In Sahib Bibi aur Ghulam (Master, mistress and servant, 1962) she played Chhoti Bahu, the neglected wife of a rich, dissipated zamindar; desperate, she begins to drink heavily every night in the forlorn hope that her husband will keep her company rather than consorting with his dissolute friends and dancing girls. And finally in Pakeezah (The pure one, 1972) she played the courtesan Sahibjaan, who ultimately leaves her lover because of the dishonor she feels she brings to their union. In the end, she performs at his wedding to another woman; when a lamp shatters, she dances on the broken glass, leaving a symbolic trail of bloody footprints across the white cloth on which she's dancing. You don't need to know anything about Meena Kumari's personal unhappiness and tragic early death to find these films to be powerfully affecting.

Each of these four films is considered a classic of Hindi cinema. Meena Kumari won the Filmfare Best Actress Award for three of them (the exception being Pakeezah), and a fourth award for Kaajal (1965). Kumari's performance makes Dil Apna aur Preet Parai very much worth seeing. Thanks to Edu Productions, you can watch it on YouTube in a more complete print with far better picture and subtitle quality than the execrable Tips DVD that is circulating on certain rental services. 

For an excellent review of Dil Apna aur Preet Parai that includes comments on the film from Edwina, the actress and dancer who played one of the hospital's nursing staff, see MemsaabStory.

Sunday, April 19, 2015

In memory of Eduardo Galeano


In my post about 1001 Books You Must Read Before You Die, I wrote that Eduardo Galeano's Memoria del Fuego trilogy (1982-86; translated as Memory of Fire by Cedric Belfrage, Pantheon, 1985-1988) is "a history of the Americas from before Columbus to the present day, told through a series of vignettes full of outrage, humor, and sadness. Galeano employs the skill of a historian, the techniques of a journalist, and the sensibility of a poet." In his later books Galeano continued use the medium of the miniature, the vignette, to illustrate large truths about historical and contemporary injustice, and also about the resilience, courage, and deep humanity of his subjects: the marginalized, the struggling, and those who, despite everything, remain hopeful.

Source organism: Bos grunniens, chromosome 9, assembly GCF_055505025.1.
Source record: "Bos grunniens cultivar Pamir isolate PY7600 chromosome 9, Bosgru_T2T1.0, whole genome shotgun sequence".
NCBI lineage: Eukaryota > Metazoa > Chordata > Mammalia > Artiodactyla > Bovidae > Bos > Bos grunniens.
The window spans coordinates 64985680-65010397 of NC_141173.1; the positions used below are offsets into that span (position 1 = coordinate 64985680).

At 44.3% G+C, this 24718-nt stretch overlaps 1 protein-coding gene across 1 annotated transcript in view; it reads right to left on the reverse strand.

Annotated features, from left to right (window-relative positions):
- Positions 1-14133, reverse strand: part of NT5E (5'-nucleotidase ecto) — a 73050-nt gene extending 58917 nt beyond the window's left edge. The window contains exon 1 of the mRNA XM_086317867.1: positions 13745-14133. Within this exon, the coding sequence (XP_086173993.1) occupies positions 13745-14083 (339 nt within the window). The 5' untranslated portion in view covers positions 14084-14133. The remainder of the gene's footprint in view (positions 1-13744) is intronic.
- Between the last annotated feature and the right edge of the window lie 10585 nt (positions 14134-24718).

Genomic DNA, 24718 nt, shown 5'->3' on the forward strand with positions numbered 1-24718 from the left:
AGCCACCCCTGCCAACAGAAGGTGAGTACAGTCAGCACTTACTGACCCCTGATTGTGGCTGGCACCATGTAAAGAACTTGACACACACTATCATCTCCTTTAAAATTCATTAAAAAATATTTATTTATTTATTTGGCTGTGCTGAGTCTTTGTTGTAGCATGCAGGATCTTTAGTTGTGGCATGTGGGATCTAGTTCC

Eduardo Galeano died on April 13, 2015. Exactly 24 years earlier, on April 13, 1991, I joined an audience of 500 others at a sold-out Victoria Theater in San Francisco's Mission District to hear Galeano read from what was then his latest book, El libro de los abrazos (1989; translated as The Book of Embraces by Cedric Belfrage with Mark Schafer, W. W. Norton, 1991). It was an extraordinary event; he was greeted like a hero by the majority Spanish-speaking audience. In reading from El libro de los abrazos, Galeano alternated Spanish and English, but read different passages in each language. Amazingly, even though my Spanish is very limited, I understood him no matter which language he was speaking—mainly because of Belfrage's faithful and fluent translation, which I had read before the event.

After the reading, Galeano signed books, but in a way that was unlike any other author I'd ever seen. Instead of sitting behind a table stacked with books like so much product, he stood by himself onstage. As each person approached him, he engaged them in conversation, often ending in an embrace, and only then would ask how they wanted their book inscribed. Several hundred people lined up to meet him. He had already greeted and spoken with probably 40 or 50 people before my turn came, and yet he did not seem fatigued. From my few moments with him, I remember primarily a sense of how attentively he listened and took in what I was saying, and how warmly he responded. The copy of The Book of Embraces I brought to that reading is one of the most treasured books in my library.
The Function of Art/1
Diego had never seen the sea. His father, Santiago Kovadloff, took him to discover it.
They went south.
The ocean lay beyond high sand dunes, waiting.
When the child and his father finally reached the dunes after much walking, the ocean exploded before their eyes.
And so immense was the sea and its sparkle that the child was struck dumb by the beauty of it.
And when he finally managed to speak, stuttering, he asked his father: